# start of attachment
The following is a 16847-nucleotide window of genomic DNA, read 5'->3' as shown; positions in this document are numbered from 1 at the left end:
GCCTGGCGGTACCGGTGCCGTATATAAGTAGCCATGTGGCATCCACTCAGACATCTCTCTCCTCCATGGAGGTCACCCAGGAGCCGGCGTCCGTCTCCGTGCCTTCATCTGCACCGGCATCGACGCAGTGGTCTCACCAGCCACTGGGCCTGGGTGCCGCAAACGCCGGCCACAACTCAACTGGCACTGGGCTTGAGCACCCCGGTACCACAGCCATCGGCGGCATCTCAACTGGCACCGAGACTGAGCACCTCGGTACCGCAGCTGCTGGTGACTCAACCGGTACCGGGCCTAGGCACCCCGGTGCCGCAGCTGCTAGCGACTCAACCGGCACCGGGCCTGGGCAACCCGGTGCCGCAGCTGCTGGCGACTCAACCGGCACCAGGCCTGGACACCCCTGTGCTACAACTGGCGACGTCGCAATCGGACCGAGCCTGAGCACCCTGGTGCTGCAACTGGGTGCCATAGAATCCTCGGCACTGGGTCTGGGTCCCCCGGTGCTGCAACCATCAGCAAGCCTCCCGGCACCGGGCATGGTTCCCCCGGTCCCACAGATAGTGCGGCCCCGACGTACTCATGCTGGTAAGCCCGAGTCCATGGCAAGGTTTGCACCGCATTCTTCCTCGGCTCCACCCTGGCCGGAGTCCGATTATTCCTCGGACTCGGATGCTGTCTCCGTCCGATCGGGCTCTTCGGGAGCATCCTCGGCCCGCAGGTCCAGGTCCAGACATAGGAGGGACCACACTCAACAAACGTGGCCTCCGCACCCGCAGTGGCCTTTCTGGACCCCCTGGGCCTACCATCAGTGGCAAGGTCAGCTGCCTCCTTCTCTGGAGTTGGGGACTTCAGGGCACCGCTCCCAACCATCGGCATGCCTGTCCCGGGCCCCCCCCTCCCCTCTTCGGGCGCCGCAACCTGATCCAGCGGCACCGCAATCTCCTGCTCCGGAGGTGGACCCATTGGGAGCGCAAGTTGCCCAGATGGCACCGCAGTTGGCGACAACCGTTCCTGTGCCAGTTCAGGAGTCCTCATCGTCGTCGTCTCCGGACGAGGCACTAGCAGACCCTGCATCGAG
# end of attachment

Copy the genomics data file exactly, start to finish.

The following is a 16847-nucleotide window of genomic DNA, read 5'->3' as shown; positions in this document are numbered from 1 at the left end:
GCCTGGCGGTACCGGTGCCGTATATAAGTAGCCATGTGGCATCCACTCAGACATCTCTCTCCTCCATGGAGGTCACCCAGGAGCCGGCGTCCGTCTCCGTGCCTTCATCTGCACCGGCATCGACGCAGTGGTCTCACCAGCCACTGGGCCTGGGTGCCGCAAACGCCGGCCACAACTCAACTGGCACTGGGCTTGAGCACCCCGGTACCACAGCCATCGGCGGCATCTCAACTGGCACCGAGACTGAGCACCTCGGTACCGCAGCTGCTGGTGACTCAACCGGTACCGGGCCTAGGCACCCCGGTGCCGCAGCTGCTAGCGACTCAACCGGCACCGGGCCTGGGCAACCCGGTGCCGCAGCTGCTGGCGACTCAACCGGCACCAGGCCTGGACACCCCTGTGCTACAACTGGCGACGTCGCAATCGGACCGAGCCTGAGCACCCTGGTGCTGCAACTGGGTGCCATAGAATCCTCGGCACTGGGTCTGGGTCCCCCGGTGCTGCAACCATCAGCAAGCCTCCCGGCACCGGGCATGGTTCCCCCGGTCCCACAGATAGTGCGGCCCCGACGTACTCATGCTGGTAAGCCCGAGTCCATGGCAAGGTTTGCACCGCATTCTTCCTCGGCTCCACCCTGGCCGGAGTCCGATTATTCCTCGGACTCGGATGCTGTCTCCGTCCGATCGGGCTCTTCGGGAGCATCCTCGGCCCGCAGGTCCAGGTCCAGACATAGGAGGGACCACACTCAACAAACGTGGCCTCCGCACCCGCAGTGGCCTTTCTGGACCCCCTGGGCCTACCATCAGTGGCAAGGTCAGCTGCCTCCTTCTCTGGAGTTGGGGACTTCAGGGCACCGCTCCCAACCATCGGCATGCCTGTCCCGGGCCCCCCCCTCCCCTCTTCGGGCGCCGCAACCTGATCCAGCGGCACCGCAATCTCCTGCTCCGGAGGTGGACCCATTGGGAGCGCAAGTTGCCCAGATGGCACCGCAGTTGGCGACAACCGTTCCTGTGCCAGTTCAGGAGTCCTCATCGTCGTCGTCTCCGGACGAGGCACTAGCAGACCCTGCATCGAG